Facebook says it’s taking new steps to stop hate speech in Sri Lanka and Myanmar

While Facebook addresses global criticism for the role of its platform in the promotion of violence, the company says it is taking new steps to stop the spread of hate. In a blog post published yesterday, the company noted the action recently taken in two countries: Sri Lanka and Myanmar, both affected by the conflict fueled by social networks.

In Sri Lanka, where Facebook posts have spread violence against Muslims, the company says it limits the amount of messages that users can forward , a change that the company made previously. Made to WhatsApp amid similar concerns. The number of threads that can be forwarded at a time is set to five in the country.

The company said it is also focusing on the "content limit," which may be sensational but does not directly violate the rules of the platform. In Myanmar, where the minority Rohingya population is being persecuted, the company said it would reduce the distribution of all the content of people who show "a pattern" of violating Facebook's community standards.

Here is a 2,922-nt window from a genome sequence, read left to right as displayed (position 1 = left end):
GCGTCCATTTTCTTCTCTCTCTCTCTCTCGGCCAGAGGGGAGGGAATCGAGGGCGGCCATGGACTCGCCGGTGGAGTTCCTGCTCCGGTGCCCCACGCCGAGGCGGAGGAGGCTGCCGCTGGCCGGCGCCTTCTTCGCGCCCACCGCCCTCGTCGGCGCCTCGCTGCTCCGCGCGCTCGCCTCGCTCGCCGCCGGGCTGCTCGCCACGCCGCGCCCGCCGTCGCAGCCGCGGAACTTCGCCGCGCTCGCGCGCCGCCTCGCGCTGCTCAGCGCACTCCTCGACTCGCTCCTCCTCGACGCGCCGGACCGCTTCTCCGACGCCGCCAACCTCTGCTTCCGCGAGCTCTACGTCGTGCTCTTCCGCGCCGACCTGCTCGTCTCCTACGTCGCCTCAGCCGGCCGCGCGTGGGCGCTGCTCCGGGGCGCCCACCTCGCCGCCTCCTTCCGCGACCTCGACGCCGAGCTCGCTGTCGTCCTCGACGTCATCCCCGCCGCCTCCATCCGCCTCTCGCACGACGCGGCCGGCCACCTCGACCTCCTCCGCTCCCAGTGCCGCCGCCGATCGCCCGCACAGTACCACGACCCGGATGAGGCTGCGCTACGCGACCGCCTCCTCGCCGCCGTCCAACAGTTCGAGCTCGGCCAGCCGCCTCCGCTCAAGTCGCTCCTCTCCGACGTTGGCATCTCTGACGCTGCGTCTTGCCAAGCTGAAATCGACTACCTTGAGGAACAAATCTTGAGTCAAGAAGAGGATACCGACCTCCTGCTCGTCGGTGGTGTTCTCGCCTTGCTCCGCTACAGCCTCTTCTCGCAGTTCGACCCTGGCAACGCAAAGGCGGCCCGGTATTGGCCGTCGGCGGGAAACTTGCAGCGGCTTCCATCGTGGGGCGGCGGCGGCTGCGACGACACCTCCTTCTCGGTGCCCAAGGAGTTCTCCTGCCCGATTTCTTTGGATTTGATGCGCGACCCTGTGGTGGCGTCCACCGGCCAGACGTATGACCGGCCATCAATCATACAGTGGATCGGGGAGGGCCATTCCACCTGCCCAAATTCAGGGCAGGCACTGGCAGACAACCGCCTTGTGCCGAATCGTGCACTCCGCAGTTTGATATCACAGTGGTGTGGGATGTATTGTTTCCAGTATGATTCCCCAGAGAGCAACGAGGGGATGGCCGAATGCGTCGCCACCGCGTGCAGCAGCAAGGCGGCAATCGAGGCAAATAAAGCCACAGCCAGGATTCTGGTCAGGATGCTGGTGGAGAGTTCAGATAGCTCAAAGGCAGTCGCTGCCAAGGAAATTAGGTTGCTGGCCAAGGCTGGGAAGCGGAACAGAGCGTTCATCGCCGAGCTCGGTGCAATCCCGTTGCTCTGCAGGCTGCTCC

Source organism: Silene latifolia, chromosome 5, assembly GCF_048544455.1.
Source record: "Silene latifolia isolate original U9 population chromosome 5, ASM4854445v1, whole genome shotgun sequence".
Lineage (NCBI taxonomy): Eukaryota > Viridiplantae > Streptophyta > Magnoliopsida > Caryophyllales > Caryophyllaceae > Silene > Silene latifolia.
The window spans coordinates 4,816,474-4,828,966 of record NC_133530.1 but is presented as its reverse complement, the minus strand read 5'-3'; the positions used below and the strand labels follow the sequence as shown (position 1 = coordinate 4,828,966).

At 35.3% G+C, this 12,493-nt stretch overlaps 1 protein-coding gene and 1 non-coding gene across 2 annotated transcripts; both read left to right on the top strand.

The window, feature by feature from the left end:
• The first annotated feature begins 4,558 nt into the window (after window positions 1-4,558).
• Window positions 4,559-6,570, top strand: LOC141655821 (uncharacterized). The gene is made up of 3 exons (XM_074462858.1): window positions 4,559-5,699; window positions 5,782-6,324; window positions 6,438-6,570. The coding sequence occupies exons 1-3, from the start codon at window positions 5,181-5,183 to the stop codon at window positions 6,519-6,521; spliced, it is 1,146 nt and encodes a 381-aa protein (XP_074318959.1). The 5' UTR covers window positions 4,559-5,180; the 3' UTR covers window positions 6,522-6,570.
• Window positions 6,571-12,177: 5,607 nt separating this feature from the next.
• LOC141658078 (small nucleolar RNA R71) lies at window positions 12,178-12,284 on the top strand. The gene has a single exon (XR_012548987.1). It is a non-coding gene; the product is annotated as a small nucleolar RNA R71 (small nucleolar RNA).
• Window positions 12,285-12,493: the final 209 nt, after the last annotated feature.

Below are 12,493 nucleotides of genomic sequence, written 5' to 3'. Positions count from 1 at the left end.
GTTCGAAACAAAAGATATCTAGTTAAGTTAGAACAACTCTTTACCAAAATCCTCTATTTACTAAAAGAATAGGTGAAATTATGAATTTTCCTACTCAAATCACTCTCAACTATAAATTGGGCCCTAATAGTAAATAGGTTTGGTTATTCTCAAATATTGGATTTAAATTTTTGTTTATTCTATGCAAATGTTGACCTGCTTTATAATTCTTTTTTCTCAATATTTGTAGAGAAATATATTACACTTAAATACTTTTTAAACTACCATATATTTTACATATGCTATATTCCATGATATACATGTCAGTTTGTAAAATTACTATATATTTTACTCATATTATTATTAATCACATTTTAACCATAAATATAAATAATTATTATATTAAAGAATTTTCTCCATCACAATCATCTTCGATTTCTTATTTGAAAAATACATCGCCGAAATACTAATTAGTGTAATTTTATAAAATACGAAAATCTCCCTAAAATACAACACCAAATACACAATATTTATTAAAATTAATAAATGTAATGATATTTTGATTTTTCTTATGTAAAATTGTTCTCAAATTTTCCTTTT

The company says that in the meantime it will continue to prohibit people who directly promote violence. "Reducing the distribution of content is, however, another lever that we can pull to combat the spread of hate content and activity," the company said in its publication.

The handling of violence by Facebook in countries like Myanmar has been widely analyzed, and advocates say that their efforts "have not come close enough." After an independent assessment on Myanmar published last year, Facebook concluded that "it can and should do more".

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